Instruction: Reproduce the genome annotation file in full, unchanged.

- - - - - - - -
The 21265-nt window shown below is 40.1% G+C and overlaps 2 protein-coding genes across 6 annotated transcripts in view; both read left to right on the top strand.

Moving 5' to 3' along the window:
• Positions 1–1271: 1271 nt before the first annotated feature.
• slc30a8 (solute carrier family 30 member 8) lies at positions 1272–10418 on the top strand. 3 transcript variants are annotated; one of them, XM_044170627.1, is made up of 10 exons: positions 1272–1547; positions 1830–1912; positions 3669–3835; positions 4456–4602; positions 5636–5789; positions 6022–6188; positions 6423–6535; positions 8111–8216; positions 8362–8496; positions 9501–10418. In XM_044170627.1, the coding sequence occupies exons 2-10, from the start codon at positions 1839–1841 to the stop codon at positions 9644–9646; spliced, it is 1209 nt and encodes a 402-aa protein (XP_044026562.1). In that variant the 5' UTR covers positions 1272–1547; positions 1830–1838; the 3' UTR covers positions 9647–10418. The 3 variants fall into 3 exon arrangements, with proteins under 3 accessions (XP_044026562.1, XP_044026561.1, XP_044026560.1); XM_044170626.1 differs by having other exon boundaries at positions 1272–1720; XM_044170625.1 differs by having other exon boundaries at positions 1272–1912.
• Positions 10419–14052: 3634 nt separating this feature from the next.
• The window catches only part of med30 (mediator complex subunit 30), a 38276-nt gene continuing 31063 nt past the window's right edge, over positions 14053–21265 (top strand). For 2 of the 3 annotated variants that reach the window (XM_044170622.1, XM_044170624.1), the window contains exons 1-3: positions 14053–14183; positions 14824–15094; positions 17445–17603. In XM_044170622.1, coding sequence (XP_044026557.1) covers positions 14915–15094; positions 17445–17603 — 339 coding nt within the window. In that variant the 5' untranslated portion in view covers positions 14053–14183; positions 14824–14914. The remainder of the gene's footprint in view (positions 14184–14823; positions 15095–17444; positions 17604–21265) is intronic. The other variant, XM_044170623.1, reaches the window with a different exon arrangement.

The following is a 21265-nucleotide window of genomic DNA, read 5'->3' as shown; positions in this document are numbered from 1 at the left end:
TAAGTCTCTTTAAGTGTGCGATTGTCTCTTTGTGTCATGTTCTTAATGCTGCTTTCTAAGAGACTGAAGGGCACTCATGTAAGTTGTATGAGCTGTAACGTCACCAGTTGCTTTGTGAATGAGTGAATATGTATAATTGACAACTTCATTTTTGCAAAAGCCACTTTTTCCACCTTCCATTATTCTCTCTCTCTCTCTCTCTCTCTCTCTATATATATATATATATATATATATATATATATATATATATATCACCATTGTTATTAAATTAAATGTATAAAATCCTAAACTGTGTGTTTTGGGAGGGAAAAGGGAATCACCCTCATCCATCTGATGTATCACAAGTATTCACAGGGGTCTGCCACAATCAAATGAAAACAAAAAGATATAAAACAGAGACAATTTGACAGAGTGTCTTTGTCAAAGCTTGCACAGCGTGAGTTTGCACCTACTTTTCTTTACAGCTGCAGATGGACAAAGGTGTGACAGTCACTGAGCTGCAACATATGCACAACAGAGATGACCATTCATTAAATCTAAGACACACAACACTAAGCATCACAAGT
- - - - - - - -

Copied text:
The 21265-nt window shown below is 40.1% G+C and overlaps 2 protein-coding genes across 6 annotated transcripts in view; both read left to right on the top strand.

Moving 5' to 3' along the window:
• Positions 1–1271: 1271 nt before the first annotated feature.
• slc30a8 (solute carrier family 30 member 8) lies at positions 1272–10418 on the top strand. 3 transcript variants are annotated; one of them, XM_044170627.1, is made up of 10 exons: positions 1272–1547; positions 1830–1912; positions 3669–3835; positions 4456–4602; positions 5636–5789; positions 6022–6188; positions 6423–6535; positions 8111–8216; positions 8362–8496; positions 9501–10418. In XM_044170627.1, the coding sequence occupies exons 2-10, from the start codon at positions 1839–1841 to the stop codon at positions 9644–9646; spliced, it is 1209 nt and encodes a 402-aa protein (XP_044026562.1). In that variant the 5' UTR covers positions 1272–1547; positions 1830–1838; the 3' UTR covers positions 9647–10418. The 3 variants fall into 3 exon arrangements, with proteins under 3 accessions (XP_044026562.1, XP_044026561.1, XP_044026560.1); XM_044170626.1 differs by having other exon boundaries at positions 1272–1720; XM_044170625.1 differs by having other exon boundaries at positions 1272–1912.
• Positions 10419–14052: 3634 nt separating this feature from the next.
• The window catches only part of med30 (mediator complex subunit 30), a 38276-nt gene continuing 31063 nt past the window's right edge, over positions 14053–21265 (top strand). For 2 of the 3 annotated variants that reach the window (XM_044170622.1, XM_044170624.1), the window contains exons 1-3: positions 14053–14183; positions 14824–15094; positions 17445–17603. In XM_044170622.1, coding sequence (XP_044026557.1) covers positions 14915–15094; positions 17445–17603 — 339 coding nt within the window. In that variant the 5' untranslated portion in view covers positions 14053–14183; positions 14824–14914. The remainder of the gene's footprint in view (positions 14184–14823; positions 15095–17444; positions 17604–21265) is intronic. The other variant, XM_044170623.1, reaches the window with a different exon arrangement.

The following is a 21265-nucleotide window of genomic DNA, read 5'->3' as shown; positions in this document are numbered from 1 at the left end:
TAAGTCTCTTTAAGTGTGCGATTGTCTCTTTGTGTCATGTTCTTAATGCTGCTTTCTAAGAGACTGAAGGGCACTCATGTAAGTTGTATGAGCTGTAACGTCACCAGTTGCTTTGTGAATGAGTGAATATGTATAATTGACAACTTCATTTTTGCAAAAGCCACTTTTTCCACCTTCCATTATTCTCTCTCTCTCTCTCTCTCTCTCTCTATATATATATATATATATATATATATATATATATATATATATCACCATTGTTATTAAATTAAATGTATAAAATCCTAAACTGTGTGTTTTGGGAGGGAAAAGGGAATCACCCTCATCCATCTGATGTATCACAAGTATTCACAGGGGTCTGCCACAATCAAATGAAAACAAAAAGATATAAAACAGAGACAATTTGACAGAGTGTCTTTGTCAAAGCTTGCACAGCGTGAGTTTGCACCTACTTTTCTTTACAGCTGCAGATGGACAAAGGTGTGACAGTCACTGAGCTGCAACATATGCACAACAGAGATGACCATTCATTAAATCTAAGACACACAACACTAAGCATCACAAGT